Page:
With a Nod to the Past, Denville’s Marco Cutrone Paints Neoclassically


By Steve Sears

Denville artist, Marco Cutrone, is being complimented about his oil on canvas “Beach Series” of paintings.

“We all have to work,” Cutrone says. “But in our time off, most people I know like to go to the beach. When we can’t get to the beach, especially in the wintertime, I like to paint those paintings. It brings me to the beach.”

Then there’s his “Angel Series.” “The angel paintings happened because of my father’s passing. Where do you go now for that advice that you would speak to your father about? You have to look into or within yourself, or around you in your close circle of people.”

Cutrone, who in addition to his art work has also taught at both Dover’s The Kubert School and County College of Morris in Randolph, loves teaching about the past, but also has eyes toward the future. “When I went to grad school, that was the big thing. When we started, the teacher took me aside and said, ‘Look, what you’re going to learn about grad school is that, at least in the arts, is that you always want to keep one foot in the past, but you have to keep one foot in the future as well.’”

Still, Cutrone, 55, who also does drawings in graphite pencil, calls himself a Neoclassical painter. He describes the reflected era. “It’s really something that happened, the whole Greco Roman period, where they painted and sculpted as true to life as they possibly could. I still think that some of the works that were created from way back then, 800 years before the Renaissance even happened, are some of the greatest pieces of art that were ever created. I am of an ilk that I like to see a refined skill. I like to try to come up with conceptual pieces, and I like to try to come up with the neoclassical style.” It all started close to home. “I’d like to give my cousin, Federico Castelluccio, credit for teaching me, first of all, how to paint. And really, it’s because of the family that I grew up in that I’ve given respect to the old masters. Technology is always going to exist and advance exponentially in years to come and years after that, but I like to look into our past. Because we have learned from people who have done this before, I’d like to give them respect by sort of doing what they did.”

In addition to the inspiration from his cousin, Cutrone, who attended the School of Visual Arts in his hometown of New York City, also credits his classmates when he and they were younger. “You’d see them doodling,” he recalls, “and you wanted to parallel or compete with their ability and try to better yourself.”

It’s oil paintings that Cutrone loves to do. “That medium of oil, if you ask me, has stood the test of time, and will continue to stand the test of time,” he says. “I like to do paintings that you can hang on your wall or hang on the wall of a gallery or museum or wherever they end up going. What are we if we don’t stand on the shoulders of our forefathers, right?”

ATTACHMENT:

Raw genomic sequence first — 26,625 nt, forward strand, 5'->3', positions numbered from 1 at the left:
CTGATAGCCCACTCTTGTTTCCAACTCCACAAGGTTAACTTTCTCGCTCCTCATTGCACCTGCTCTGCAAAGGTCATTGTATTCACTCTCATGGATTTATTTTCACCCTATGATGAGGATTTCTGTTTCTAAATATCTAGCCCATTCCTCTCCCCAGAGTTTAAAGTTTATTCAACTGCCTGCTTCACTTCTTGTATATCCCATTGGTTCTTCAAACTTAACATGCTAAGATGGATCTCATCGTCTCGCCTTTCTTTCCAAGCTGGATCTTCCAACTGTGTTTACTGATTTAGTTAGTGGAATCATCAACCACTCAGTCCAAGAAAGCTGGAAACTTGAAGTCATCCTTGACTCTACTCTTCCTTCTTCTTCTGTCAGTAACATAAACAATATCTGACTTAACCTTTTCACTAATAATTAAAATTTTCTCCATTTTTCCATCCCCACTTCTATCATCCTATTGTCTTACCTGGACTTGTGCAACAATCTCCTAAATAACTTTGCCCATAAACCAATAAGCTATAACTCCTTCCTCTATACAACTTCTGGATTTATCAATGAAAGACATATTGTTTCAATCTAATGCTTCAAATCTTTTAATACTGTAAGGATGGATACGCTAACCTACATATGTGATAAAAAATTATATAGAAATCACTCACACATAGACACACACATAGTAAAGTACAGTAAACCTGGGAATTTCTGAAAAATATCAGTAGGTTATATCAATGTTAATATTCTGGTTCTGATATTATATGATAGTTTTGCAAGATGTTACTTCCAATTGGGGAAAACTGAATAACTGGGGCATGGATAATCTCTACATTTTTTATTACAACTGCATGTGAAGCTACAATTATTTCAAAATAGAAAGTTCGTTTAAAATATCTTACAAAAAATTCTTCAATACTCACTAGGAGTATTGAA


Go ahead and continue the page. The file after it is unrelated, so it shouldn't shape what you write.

As for graphite, Cutrone says. “It couldn’t be more different (than oil painting). You have a dry medium, and it’s got a very definite, very rigid sort of point. You’re dealing with black and white, and then on the other hand, you’re dealing with color and flimsy tips on brushes, and it’s a very wet medium. I love the contrast of the two.”

Cutrone does have a studio in his Denville home, but sometimes the size of a work necessitates he seek larger crafting spaces. “I have a 14-foot-wide painting that can’t be done here,” he says, “so I have to rely on friends.” One of those friends is Tommy Dean of Norman Dean Home for Services, Inc. “Very philanthropic, one of my favorite people, always extends a hand when somebody needs a helping hand,” he says of Dean. “Right now, I’m currently working in one of his spaces, because he was generous enough to lend me some space to do that 14-foot painting-that’s going to Santa Fe in a private collection. Before that, I did a big nine-foot painting for the Knights of Columbus. I did as much as I could in a friend’s garage, and then they moved and sold the house, and I had to take that nine-foot painting to the Knights of Columbus where it ended up. Now it’s in their Morristown location.” 

When asked which is his favorite of all his creations, Cutrone says, “My favorite painting is the next one. When you love what you do, you look forward to doing the next painting. But then I have to give Pablo Picasso credit for saying that, the brilliant marketer that he was.” And how about the painting or drawing just finished? “It becomes one of your children, and they have to go out in the world and represent you well.”

Cutrone’s last exhibition was held on Dec. 29 at Trautmann & Associates, LLC in Denville. 

To learn more about Cutrone and his work, visit his website at www.marcocutrone.com.

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